The Federal Highway Administration's Office of Asset Management is promoting aggressively a different way for transportation agencies to distribute their resources among alternative investment options. This new way of doing business, referred to as "Asset Management," is a strategic approach to maximizing the benefits resulting from the expenditure of agency resources.
For any transportation agency, the progression toward Asset Management will involve a myriad of activities. These endeavors will differ from State to State. For example, some agencies will pursue a data integration strategy in order to ensure comparable data for the evaluation of investment alternatives across asset classes. Others will move to deploy economic analysis tools to generate fact-based information for decision makers. Still others will want to integrate new inventory assessment methods into their decision-making processes.
Much can be learned from those who are readying their organizations for Asset Management. To spark the exchange of information, we are initiating a series of case studies focused on agencies that are leading the way. In this, the inaugural year of the series, we established four tracks: data integration, economics in Asset Management, the Highway Economic Requirements System-State Version, and life-cycle cost analysis. In upcoming years we will add new State reports to each of the tracks and will create new tracks addressing additional facets of Asset Management such as change management and performance measurement.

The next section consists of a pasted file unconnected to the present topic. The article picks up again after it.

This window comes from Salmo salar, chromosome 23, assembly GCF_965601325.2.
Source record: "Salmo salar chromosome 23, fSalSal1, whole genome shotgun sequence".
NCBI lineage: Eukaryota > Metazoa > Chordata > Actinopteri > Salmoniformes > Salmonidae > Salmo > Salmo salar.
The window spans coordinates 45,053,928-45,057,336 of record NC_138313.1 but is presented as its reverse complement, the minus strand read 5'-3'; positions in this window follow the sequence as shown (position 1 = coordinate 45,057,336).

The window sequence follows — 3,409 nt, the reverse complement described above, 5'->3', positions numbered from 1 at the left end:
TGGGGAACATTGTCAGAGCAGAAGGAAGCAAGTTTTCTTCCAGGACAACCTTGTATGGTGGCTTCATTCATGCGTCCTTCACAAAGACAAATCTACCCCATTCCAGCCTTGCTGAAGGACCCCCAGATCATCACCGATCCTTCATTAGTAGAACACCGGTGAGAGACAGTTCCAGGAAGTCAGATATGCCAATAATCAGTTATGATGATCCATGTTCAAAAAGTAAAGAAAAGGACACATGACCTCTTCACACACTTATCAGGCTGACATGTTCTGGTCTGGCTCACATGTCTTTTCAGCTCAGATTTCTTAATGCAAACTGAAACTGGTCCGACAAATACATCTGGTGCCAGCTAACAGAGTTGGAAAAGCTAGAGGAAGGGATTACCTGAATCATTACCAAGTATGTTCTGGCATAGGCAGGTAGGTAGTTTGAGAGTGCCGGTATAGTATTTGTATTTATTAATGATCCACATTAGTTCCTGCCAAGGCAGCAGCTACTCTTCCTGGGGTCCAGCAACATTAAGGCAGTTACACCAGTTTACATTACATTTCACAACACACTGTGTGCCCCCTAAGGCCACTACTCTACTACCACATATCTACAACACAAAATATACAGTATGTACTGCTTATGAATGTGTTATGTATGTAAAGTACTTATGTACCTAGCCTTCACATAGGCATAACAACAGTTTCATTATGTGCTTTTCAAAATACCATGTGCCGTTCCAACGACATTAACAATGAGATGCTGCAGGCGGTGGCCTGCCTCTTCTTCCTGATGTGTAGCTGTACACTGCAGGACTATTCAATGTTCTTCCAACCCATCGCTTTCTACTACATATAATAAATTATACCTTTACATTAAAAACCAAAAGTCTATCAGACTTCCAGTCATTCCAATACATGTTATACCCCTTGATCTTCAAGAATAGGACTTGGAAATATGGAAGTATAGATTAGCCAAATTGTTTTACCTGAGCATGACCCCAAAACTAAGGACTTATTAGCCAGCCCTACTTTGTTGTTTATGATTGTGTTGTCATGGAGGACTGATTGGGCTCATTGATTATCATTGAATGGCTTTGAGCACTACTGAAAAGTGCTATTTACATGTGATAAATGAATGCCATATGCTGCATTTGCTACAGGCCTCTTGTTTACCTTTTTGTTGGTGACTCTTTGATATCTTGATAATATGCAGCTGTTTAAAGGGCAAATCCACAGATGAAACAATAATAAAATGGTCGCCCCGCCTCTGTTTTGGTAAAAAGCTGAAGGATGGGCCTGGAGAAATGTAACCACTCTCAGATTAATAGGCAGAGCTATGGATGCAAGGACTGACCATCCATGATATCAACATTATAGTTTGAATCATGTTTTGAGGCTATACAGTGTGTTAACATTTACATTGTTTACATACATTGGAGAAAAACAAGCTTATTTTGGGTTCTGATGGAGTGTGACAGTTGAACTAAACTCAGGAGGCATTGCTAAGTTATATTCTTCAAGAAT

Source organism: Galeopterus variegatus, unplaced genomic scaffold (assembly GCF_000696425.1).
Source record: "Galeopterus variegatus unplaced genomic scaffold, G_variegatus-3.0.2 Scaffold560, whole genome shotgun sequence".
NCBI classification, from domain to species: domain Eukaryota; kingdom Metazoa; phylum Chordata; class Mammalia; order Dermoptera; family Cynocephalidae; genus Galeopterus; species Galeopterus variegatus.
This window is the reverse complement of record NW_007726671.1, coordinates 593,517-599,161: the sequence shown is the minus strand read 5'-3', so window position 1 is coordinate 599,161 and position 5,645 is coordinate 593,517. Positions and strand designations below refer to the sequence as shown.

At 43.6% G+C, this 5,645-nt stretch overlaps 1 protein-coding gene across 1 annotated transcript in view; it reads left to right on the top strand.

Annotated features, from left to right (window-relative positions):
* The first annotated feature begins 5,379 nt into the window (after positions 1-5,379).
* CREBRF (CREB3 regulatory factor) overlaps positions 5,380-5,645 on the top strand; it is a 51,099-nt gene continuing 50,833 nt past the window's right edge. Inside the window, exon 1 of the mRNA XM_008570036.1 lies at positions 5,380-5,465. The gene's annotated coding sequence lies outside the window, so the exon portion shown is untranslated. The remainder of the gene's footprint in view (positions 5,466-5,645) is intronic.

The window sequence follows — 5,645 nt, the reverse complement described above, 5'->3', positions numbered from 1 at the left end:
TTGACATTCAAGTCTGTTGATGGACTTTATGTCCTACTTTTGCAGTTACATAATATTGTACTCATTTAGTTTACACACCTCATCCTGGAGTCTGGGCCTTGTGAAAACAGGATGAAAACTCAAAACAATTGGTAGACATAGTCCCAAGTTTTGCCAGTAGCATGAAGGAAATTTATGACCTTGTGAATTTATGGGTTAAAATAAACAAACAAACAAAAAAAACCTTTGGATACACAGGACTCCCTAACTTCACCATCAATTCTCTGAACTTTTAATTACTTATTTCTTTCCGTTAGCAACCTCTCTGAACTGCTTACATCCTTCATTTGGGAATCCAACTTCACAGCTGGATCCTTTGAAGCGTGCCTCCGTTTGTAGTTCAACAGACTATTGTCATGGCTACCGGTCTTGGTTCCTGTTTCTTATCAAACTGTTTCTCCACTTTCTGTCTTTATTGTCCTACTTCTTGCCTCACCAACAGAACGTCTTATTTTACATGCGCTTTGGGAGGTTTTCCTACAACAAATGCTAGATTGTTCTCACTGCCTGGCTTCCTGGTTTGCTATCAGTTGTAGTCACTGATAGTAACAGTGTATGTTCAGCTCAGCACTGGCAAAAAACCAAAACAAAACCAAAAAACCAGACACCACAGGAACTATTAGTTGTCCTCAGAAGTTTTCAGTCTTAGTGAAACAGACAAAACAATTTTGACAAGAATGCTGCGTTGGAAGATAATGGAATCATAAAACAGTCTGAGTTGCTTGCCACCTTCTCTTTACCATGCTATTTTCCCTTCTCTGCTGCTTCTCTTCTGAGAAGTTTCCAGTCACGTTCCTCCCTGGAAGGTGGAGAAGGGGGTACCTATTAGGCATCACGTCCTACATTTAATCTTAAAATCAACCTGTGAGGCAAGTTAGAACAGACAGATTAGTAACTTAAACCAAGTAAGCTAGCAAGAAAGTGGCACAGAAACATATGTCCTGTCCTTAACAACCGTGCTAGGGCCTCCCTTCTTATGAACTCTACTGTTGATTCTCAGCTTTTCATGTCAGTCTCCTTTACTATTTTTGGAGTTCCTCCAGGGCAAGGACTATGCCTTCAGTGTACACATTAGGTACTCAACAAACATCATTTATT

On behalf of the Office of Asset Management, I am pleased to introduce this new series. We believe the case studies will help agencies meet the challenges of implementing Asset Management programs.
David R. Geiger
Director, Office of Asset Management
The Transportation Asset Management Case Study Series is the result of a partnership between State departments of transportation and the Federal Highway Administration's (FHWA's) Office of Asset Management. FHWA provides the forum from which to share information, and the individual States provide the details of their experiences. For each case study report, State transportation staff were interviewed by FHWA, and the resulting material was approved by the State. As such, the case study reports rely on the agencies' own assessment of their experience. Readers should note that the reported results may or may not be reproducible in other organizations.